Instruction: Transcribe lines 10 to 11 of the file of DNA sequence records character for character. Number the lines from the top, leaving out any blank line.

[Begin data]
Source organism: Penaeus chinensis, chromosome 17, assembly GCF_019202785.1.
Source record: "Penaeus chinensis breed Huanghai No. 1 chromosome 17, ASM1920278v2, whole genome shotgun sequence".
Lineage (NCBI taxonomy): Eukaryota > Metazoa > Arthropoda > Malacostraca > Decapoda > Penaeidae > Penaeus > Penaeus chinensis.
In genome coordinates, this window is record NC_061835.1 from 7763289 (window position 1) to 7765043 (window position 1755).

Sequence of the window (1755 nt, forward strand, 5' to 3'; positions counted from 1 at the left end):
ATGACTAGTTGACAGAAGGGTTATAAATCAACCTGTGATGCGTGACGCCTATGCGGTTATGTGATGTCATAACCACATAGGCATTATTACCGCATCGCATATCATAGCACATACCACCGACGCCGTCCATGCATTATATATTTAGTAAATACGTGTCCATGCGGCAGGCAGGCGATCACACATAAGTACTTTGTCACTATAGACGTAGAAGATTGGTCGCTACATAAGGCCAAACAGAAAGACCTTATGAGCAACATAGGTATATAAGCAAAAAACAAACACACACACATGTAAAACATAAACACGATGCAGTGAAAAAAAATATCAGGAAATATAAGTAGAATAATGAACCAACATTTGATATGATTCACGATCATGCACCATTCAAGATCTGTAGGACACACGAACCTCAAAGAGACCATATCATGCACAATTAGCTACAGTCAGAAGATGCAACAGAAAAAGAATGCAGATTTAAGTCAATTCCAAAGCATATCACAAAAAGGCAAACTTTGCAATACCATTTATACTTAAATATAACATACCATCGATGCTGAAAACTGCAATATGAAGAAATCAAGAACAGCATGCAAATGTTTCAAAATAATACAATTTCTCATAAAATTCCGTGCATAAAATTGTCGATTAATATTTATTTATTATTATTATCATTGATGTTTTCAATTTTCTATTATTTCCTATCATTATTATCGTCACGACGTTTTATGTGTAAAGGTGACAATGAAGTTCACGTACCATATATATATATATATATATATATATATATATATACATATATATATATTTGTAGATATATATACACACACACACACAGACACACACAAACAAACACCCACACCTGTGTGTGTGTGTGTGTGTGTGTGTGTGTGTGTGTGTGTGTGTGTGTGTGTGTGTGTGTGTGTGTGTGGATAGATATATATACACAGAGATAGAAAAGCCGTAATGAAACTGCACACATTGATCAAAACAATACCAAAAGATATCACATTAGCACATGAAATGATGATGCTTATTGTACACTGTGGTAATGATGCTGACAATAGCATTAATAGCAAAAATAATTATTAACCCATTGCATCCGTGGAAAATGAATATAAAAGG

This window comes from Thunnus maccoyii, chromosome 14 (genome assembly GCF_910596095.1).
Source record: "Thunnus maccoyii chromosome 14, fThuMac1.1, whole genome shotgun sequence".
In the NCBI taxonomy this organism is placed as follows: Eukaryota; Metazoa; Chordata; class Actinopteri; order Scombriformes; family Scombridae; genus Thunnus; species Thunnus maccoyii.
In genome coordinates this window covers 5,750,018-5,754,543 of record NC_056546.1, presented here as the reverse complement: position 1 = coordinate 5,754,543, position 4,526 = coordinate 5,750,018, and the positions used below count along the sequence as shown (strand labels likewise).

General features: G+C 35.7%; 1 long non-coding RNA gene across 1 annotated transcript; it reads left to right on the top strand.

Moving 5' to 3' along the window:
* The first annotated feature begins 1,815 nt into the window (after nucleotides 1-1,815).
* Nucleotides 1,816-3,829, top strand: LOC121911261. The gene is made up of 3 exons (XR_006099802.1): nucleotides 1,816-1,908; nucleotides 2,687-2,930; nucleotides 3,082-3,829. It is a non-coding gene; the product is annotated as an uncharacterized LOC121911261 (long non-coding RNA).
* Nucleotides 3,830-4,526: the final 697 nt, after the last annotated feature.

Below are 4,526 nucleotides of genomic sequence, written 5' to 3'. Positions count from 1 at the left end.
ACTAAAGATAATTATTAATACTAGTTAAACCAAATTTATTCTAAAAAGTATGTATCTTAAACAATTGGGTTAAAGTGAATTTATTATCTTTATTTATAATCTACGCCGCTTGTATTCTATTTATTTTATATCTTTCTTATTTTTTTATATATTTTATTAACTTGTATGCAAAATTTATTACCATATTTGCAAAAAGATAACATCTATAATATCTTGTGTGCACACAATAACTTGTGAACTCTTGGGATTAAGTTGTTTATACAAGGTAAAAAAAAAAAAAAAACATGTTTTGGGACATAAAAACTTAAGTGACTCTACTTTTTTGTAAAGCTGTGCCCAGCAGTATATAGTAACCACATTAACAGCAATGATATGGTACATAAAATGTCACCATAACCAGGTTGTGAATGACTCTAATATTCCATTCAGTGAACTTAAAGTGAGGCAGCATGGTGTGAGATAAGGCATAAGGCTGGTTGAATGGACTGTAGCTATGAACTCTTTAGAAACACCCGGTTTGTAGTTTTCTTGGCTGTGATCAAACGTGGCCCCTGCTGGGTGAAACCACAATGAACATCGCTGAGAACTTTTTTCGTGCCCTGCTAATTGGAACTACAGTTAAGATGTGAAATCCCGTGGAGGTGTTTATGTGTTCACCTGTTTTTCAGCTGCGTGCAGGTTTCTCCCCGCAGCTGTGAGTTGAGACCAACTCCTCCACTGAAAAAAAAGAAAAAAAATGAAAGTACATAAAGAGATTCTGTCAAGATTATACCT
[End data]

In genome coordinates this window covers 5,750,018-5,754,543 of record NC_056546.1, presented here as the reverse complement: position 1 = coordinate 5,754,543, position 4,526 = coordinate 5,750,018, and the positions used below count along the sequence as shown (strand labels likewise).

General features: G+C 35.7%; 1 long non-coding RNA gene across 1 annotated transcript; it reads left to right on the top strand.